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Friday, 28 September 2012

Mobile Voip Industry history


Early experiments proved that VoIP was practical and could be routed by Asterisk even on low-end routers like the Linksys WRT54G series. [1], suggesting a mesh network (e.g. WDS[disambiguation needed]) composed of such cheap devices could similarly support roaming mobile VoIP phones. These experiments, and others for IP roaming such as Sputnik, were the beginning of the 5G protocol suite including IEEE 802.21 and IEEE 802.11u. At this time, most mobile operators attempted to restrict IP tethering and VoIP use on their networks, often by deliberately introducing high latency into data communications making it useless for voice traffic.


In the summer of 2006, a SIP (Session Initiation Protocol) stack was introduced and a VoIP client in Nokia E-series dual-mode Wi-Fi handsets (Nokia E60, Nokia E61, Nokia E70). The SIP stack and client have since been introduced in many more E and N-series dual-mode Wi-Fi handsets, most notably the Nokia N95 which has been very popular in Europe. Various services use these handsets.


In spring 2008 Nokia introduced a built in SIP VoIP client for the very first time to the mass market device (Nokia 6300i) running Series 40 operating system. Later that year (Nokia 6260 Slide was introduced introducing slightly updated SIP VoIP client. Nokia maintains a list of all phones that have an integrated VoIP client in Forum Nokia.[2]
Aircell's battle with some companies allowing VoIP calls on flights is another example of the growing conflict of interest between incumbent operators and new VoIP operators.[3]


By January 2009 OpenWRT [2] was capable of supporting mobile VoIP applications via Asterisk running on a USB stick. As OpenWRT runs on most Wi-Fi routers, this radically expanded the potential reach of mobile VoIP applications. Users reported acceptable results using G.729 codecs and connections to a "main NAT/Firewall router with a NAT=yes and canreinvite=no.. As such, my asterisk will stay in the audio path and can't redirect the RTP media stream (audio) to go directly from the caller to the callee." Minor problems were also reported: "Whenever there is an I/O activities ... i.e. reading the Flash space (mtdblockd process), this will create some hick-ups (or temporarily losing audio signals)." The combination of OpenWRT and Asterisk is intended as an open source replacement for proprietary PBXes.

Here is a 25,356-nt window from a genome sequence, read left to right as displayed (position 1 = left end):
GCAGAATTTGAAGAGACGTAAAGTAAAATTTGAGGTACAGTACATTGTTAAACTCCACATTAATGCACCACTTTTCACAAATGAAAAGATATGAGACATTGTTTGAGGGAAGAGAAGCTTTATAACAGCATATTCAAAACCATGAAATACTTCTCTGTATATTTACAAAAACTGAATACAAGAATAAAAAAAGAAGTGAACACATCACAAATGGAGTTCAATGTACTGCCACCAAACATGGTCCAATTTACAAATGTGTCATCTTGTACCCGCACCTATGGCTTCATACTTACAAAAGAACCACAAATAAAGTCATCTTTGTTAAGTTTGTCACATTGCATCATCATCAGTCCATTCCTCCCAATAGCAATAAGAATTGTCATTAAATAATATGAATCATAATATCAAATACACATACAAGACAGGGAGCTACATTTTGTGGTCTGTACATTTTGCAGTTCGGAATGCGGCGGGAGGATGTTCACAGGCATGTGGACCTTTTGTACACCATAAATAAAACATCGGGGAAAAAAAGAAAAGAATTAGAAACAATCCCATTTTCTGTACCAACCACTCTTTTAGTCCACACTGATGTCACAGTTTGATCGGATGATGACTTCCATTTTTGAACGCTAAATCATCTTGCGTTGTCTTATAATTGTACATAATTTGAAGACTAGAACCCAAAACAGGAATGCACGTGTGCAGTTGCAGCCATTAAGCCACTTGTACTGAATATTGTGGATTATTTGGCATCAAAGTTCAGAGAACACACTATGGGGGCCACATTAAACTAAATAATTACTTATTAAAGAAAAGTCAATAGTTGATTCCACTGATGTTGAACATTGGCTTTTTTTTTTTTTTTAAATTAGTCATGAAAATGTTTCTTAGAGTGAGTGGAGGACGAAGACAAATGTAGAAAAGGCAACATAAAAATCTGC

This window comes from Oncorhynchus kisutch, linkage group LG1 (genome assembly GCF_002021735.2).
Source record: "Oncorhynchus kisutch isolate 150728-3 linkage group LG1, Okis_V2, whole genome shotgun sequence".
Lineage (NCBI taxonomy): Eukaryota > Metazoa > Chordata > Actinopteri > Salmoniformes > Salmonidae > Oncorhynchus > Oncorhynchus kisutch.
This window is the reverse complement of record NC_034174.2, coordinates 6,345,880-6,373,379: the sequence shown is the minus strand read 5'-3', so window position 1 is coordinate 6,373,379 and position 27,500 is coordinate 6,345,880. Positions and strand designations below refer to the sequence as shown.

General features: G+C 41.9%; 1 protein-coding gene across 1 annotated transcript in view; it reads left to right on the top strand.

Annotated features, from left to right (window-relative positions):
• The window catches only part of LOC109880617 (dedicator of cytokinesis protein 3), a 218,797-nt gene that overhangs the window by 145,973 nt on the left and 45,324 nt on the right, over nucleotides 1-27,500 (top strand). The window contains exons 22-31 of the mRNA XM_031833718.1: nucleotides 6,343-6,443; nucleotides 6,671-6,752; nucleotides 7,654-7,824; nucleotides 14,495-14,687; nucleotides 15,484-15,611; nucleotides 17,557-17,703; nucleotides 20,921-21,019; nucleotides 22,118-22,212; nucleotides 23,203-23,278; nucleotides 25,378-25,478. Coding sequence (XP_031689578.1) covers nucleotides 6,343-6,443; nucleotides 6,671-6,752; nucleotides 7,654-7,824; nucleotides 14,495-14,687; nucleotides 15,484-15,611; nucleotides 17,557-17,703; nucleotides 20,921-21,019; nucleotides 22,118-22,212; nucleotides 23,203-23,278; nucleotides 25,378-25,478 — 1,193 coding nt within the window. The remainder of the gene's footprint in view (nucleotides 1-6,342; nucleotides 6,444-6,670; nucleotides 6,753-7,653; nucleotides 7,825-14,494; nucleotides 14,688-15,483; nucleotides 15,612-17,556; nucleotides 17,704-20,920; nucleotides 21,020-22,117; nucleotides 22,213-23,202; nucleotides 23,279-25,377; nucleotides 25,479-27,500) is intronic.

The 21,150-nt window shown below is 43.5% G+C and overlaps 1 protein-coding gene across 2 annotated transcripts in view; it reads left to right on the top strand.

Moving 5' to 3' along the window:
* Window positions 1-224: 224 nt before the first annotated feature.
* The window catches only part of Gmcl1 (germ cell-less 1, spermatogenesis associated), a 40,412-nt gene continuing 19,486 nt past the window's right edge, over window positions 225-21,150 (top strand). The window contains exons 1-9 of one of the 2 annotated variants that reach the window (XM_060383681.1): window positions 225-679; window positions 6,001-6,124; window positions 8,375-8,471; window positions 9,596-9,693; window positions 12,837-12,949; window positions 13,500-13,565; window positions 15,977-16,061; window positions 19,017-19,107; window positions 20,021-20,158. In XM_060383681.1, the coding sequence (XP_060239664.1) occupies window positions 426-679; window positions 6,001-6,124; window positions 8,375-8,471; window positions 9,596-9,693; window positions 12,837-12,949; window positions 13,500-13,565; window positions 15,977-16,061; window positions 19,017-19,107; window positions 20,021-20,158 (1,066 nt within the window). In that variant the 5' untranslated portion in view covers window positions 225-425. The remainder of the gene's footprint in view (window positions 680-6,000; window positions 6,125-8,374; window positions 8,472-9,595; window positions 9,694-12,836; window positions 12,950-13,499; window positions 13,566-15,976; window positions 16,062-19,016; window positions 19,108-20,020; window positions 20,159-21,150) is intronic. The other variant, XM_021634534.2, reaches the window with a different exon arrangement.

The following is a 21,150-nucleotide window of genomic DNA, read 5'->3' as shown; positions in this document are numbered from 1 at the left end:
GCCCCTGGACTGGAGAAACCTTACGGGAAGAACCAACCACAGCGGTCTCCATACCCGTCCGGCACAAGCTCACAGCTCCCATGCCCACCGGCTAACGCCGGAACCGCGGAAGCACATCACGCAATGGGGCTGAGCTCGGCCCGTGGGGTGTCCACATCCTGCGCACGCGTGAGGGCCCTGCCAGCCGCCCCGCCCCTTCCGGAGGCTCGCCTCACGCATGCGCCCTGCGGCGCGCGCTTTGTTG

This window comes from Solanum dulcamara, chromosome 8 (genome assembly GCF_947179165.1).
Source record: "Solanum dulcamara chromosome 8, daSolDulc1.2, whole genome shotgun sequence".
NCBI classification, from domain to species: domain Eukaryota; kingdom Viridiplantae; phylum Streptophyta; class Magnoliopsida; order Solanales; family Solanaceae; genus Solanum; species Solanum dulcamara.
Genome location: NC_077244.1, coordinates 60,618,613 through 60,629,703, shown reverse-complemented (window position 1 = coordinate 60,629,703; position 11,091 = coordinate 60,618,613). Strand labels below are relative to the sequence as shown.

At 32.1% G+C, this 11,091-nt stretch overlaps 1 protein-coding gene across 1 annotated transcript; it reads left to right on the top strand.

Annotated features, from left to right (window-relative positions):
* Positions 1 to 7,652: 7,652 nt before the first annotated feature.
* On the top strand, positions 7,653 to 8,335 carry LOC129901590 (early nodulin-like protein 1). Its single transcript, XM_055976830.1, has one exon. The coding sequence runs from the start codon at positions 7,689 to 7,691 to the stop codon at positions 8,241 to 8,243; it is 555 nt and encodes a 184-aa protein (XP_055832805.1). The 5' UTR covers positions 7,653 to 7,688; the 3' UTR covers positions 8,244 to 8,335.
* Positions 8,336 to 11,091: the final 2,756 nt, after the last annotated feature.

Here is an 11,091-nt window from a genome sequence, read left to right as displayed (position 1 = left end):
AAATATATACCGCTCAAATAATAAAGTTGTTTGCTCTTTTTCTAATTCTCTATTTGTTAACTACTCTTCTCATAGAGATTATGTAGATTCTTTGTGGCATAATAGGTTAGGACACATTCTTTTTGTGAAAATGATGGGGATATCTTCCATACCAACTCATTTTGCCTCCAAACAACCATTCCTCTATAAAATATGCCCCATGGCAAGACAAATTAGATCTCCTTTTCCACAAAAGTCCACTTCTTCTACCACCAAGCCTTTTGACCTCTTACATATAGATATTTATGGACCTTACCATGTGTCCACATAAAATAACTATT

The company xG Technology, Inc. had a mobile VoIP and data system operating in the license-free ISM 900 MHz band (902 MHz – 928 MHz). xMax is an end-to-end Internet Protocol (IP) system infrastructure that is currently deployed in Fort Lauderdale, Florida.[4]


In January 2010 Apple Inc. updated the iPhone developer SDK to allow VoIP over cellular networks. iCall [3] became the first App Store app to enable VoIP on the iPhone and iPod Touch over cellular 3G networks.
In second half of 2010 Nokia introduced three new dualmode WiFi capable Series40 handsets (Nokia X3-02, Nokia C3-01 and, Nokia C3-01 Gold Edition) with integrated SIP VoIP that supports HD voice (AMR-WB).